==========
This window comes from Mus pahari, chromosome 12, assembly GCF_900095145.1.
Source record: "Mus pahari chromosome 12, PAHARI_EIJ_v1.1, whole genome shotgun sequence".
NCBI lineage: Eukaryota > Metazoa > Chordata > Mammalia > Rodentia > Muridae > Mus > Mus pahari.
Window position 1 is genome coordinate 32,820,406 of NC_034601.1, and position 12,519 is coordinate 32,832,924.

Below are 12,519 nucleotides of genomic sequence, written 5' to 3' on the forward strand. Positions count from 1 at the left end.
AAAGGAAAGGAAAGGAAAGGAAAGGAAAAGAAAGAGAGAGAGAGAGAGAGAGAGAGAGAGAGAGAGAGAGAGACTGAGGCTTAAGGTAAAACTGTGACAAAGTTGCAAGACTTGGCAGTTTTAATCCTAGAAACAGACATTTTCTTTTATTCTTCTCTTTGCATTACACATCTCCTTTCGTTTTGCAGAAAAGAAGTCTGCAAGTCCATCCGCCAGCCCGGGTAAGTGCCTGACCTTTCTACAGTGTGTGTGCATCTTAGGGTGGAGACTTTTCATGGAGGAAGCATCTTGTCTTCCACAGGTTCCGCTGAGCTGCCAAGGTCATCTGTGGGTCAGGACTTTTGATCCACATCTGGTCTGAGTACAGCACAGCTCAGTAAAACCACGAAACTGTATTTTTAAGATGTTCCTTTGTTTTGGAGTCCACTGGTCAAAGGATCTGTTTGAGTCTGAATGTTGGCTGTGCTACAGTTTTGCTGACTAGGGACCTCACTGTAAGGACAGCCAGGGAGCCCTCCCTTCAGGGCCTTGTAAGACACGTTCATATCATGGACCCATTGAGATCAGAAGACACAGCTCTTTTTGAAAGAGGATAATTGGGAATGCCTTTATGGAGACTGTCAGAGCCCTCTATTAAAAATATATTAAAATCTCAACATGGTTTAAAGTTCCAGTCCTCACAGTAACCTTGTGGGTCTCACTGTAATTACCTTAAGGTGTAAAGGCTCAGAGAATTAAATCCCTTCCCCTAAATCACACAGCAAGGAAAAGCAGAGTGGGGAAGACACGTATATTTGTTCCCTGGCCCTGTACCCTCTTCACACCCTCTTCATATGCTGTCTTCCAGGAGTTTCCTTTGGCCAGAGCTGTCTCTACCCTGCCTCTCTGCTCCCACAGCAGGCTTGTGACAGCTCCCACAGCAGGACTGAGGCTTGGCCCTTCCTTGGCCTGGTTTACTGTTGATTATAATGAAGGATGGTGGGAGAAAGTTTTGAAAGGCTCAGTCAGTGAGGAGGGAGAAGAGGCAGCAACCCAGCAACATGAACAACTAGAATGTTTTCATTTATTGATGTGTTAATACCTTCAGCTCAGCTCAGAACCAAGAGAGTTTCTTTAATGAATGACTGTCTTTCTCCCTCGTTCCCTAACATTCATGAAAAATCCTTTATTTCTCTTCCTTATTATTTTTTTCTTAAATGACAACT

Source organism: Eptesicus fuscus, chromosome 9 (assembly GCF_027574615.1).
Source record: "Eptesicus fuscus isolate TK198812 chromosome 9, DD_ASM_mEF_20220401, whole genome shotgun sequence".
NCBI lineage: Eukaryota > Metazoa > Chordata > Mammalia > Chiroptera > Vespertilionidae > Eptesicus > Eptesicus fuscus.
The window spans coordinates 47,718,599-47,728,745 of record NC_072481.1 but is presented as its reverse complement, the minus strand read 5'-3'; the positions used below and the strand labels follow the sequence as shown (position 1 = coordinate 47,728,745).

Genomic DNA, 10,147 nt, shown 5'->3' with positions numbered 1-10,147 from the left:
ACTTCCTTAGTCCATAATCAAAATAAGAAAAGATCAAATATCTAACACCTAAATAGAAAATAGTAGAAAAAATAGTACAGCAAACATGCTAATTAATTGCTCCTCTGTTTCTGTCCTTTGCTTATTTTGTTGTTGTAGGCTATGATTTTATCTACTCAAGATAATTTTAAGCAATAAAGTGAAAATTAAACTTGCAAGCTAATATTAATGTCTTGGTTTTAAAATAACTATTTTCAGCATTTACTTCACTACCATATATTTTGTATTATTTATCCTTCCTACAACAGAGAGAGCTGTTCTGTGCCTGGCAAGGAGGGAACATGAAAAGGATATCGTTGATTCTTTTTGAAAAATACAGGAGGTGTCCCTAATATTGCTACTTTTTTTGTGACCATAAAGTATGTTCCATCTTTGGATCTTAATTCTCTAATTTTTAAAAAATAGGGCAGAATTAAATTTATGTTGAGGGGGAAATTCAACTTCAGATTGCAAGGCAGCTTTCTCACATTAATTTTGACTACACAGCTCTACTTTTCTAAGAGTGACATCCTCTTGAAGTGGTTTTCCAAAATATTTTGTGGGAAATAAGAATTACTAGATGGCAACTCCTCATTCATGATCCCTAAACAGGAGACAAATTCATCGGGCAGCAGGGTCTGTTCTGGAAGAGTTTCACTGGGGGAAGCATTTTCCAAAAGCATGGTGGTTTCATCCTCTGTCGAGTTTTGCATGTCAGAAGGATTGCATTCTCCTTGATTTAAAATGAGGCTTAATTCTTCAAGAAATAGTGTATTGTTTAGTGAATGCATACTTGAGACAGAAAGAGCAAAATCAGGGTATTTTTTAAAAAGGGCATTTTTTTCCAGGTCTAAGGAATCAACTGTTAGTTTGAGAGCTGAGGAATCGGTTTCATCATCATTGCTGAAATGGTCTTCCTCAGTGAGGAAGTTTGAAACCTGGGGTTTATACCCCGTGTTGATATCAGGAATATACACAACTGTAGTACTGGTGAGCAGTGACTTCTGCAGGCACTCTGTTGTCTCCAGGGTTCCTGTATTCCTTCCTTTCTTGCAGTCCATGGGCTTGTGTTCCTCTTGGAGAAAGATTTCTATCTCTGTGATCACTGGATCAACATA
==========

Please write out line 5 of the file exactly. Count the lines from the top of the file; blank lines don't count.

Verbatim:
Below are 12,519 nucleotides of genomic sequence, written 5' to 3' on the forward strand. Positions count from 1 at the left end.